Main Dishes

Hamburger Stroganoff

Welcome to A Year in Mom’s Kitchen!

This is the first of a series of weekly strolls though my husband’s family recipe memories. We were talking recently about how we need to save Mom’s recipes, the ones we all remember her cooking through these generations of the Stein family.

We find that we’ve absorbed many of these favorites into our own repertoire over the years, though we’ve adjusted and changed things to suit our own lifestyles.

Here is the first recipe we’ve created, made just as Mom made it. Our own typical variations are listed at the end. My husband’s siblings may have different variations or memories; maybe they’ll be inspired to cook for old times’ sake, too, and so will you!

January 3, 2015

We cooked this one exactly as the recipe directed, and as James remembers, served over wide egg noodles. See the recipe for Mom’s variation.

This dish was rich, salty, creamy comfort food, and we were glad to have help from our daughter and our niece so there are no leftovers.

I somehow forgot that daughter Kendra hated this dish growing up. She doesn’t now! Our niece’s family adds black olives, and mixes the noodles in for even distribution of the sauce. ** Editor’s note: Another brother says, “We use black olives on occasion, sirloin tip as a variation and fresh sliced mushrooms always.”

Enjoy! And please let us know what you think about A Year in Mom’s Kitchen.

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2015-01-03 18.32.39                  2015-01-03 18.47.13

Hamburger Stroganoff
1/4 cup butter or margarine
Half cup minced onions
1 pound ground chuck
1 minced clove garlic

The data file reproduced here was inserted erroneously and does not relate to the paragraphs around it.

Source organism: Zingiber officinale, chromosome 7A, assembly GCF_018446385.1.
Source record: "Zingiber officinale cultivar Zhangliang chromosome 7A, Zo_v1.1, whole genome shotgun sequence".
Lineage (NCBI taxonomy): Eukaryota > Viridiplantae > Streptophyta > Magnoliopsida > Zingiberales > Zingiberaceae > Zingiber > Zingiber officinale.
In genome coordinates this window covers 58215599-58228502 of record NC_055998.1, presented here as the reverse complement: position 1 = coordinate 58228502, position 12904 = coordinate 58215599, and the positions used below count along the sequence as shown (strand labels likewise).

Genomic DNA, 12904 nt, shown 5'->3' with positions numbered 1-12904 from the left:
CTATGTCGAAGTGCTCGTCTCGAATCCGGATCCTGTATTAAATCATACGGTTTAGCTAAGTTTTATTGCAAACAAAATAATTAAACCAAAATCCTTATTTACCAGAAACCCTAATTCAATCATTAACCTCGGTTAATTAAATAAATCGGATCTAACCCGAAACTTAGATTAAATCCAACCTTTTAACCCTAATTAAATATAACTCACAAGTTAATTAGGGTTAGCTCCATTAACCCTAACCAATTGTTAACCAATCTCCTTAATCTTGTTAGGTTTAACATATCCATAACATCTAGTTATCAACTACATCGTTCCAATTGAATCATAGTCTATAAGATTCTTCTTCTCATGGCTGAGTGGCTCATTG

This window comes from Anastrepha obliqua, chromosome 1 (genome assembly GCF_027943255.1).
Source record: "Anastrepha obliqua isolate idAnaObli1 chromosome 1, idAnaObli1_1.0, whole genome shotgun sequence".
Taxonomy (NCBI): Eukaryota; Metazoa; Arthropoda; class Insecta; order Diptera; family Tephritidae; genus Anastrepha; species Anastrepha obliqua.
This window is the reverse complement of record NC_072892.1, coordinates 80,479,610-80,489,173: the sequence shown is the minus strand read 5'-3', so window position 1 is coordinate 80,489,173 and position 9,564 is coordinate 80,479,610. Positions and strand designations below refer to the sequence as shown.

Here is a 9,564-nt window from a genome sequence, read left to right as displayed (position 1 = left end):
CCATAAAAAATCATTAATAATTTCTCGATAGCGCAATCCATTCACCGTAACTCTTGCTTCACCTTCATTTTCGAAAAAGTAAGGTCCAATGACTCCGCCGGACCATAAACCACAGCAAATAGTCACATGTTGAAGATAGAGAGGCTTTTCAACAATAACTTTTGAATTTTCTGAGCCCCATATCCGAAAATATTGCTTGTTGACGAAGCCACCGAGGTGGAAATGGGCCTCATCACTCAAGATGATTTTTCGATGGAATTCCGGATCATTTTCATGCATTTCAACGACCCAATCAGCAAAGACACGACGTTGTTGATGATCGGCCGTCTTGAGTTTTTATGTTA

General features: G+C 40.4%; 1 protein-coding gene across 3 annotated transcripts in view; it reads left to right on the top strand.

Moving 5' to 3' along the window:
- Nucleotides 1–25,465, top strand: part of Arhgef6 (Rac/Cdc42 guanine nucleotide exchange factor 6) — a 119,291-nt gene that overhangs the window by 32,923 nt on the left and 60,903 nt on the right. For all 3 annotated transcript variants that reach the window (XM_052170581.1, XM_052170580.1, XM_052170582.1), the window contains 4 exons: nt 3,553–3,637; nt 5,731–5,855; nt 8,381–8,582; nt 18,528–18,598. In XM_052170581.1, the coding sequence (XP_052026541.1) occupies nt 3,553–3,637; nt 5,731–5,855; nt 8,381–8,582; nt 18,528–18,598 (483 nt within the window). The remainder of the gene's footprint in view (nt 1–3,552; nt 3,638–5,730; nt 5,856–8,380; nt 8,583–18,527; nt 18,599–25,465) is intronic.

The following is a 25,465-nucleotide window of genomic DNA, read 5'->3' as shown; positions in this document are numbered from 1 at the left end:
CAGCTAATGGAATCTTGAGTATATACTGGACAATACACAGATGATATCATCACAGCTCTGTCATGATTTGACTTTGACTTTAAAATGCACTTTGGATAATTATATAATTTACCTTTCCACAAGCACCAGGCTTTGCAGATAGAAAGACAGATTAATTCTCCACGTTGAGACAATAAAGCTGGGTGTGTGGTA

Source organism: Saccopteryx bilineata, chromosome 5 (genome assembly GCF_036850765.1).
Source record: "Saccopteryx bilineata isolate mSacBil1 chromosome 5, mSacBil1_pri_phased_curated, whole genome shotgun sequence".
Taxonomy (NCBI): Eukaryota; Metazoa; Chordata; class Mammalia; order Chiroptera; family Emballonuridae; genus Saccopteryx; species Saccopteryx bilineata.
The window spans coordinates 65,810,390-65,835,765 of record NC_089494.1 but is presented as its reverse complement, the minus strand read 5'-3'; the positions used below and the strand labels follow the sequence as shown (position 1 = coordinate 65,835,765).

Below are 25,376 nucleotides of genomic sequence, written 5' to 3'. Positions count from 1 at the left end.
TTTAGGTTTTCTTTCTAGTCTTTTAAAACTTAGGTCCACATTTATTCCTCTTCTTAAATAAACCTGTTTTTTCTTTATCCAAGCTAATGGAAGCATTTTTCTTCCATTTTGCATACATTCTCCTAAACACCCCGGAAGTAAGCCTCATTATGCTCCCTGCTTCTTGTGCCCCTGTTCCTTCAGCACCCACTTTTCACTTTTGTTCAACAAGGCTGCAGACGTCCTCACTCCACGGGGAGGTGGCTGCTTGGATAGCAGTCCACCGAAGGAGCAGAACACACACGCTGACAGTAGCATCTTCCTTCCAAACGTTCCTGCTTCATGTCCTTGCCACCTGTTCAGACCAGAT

2 tablespoons flour
1-1/2 teaspoons salt
1/4 teaspoon pepper
1/4 teaspoon paprika
1 pound sliced mushrooms
1 can undiluted condensed *cream of chicken or mushroom soup
1 cup sour cream
Snipped parsley, chives, or fresh dill
In hot butter in skillet, sauté onions till golden. Stir in meat, garlic, flour, salt, pepper, paprika, *mushrooms; sauté five minutes. Add soup; simmer, uncovered, 10 minutes. Stir in sour cream; sprinkle with parsley.
Serve on hot mashed potatoes, fluffy rice, buttered noodles, or toast. Makes 4 to 6 servings.

*Variation: Omit mushrooms and replace cream of chicken soup with cream of mushroom soup. Mom used this version. She also usually omitted the snipped herbs. The standard at the Stein house was to serve over wide egg noodles.

We don’t typically use cream soups in cooking anymore, so this is no longer a staple in our house. When we were making this dish more regularly, we served it over brown rice, we replaced the regular mushroom soup with Campbell’s Golden Mushroom, eliminated the butter and flour,cooked the meat first and drained it before proceeding, and replaced the full-fat sour cream with low-fat, and then with plain yogurt. We also added chili powder instead of paprika, as I recall. Still satisfying, but all these changes shift it to a different flavor profile, as we discovered when we made this by following the recipe exactly.

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James remembers the main course being served up hot from the stove in the kitchen, with the side dishes passed at the table. How does your family dish up dinner?

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